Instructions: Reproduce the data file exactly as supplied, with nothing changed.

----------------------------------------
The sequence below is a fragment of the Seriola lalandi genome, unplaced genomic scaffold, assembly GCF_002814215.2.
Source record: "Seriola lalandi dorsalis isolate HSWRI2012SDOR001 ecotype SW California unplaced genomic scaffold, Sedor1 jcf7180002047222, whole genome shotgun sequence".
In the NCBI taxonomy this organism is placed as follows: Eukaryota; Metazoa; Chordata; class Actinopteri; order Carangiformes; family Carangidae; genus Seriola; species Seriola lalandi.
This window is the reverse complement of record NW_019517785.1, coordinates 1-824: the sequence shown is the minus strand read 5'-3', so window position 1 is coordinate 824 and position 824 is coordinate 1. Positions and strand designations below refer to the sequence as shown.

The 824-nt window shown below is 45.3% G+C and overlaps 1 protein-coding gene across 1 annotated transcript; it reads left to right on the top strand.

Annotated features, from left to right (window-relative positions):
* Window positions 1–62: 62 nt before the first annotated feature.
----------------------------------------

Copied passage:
The sequence below is a fragment of the Seriola lalandi genome, unplaced genomic scaffold, assembly GCF_002814215.2.
Source record: "Seriola lalandi dorsalis isolate HSWRI2012SDOR001 ecotype SW California unplaced genomic scaffold, Sedor1 jcf7180002047222, whole genome shotgun sequence".
In the NCBI taxonomy this organism is placed as follows: Eukaryota; Metazoa; Chordata; class Actinopteri; order Carangiformes; family Carangidae; genus Seriola; species Seriola lalandi.
This window is the reverse complement of record NW_019517785.1, coordinates 1-824: the sequence shown is the minus strand read 5'-3', so window position 1 is coordinate 824 and position 824 is coordinate 1. Positions and strand designations below refer to the sequence as shown.

The 824-nt window shown below is 45.3% G+C and overlaps 1 protein-coding gene across 1 annotated transcript; it reads left to right on the top strand.

Annotated features, from left to right (window-relative positions):
* Window positions 1–62: 62 nt before the first annotated feature.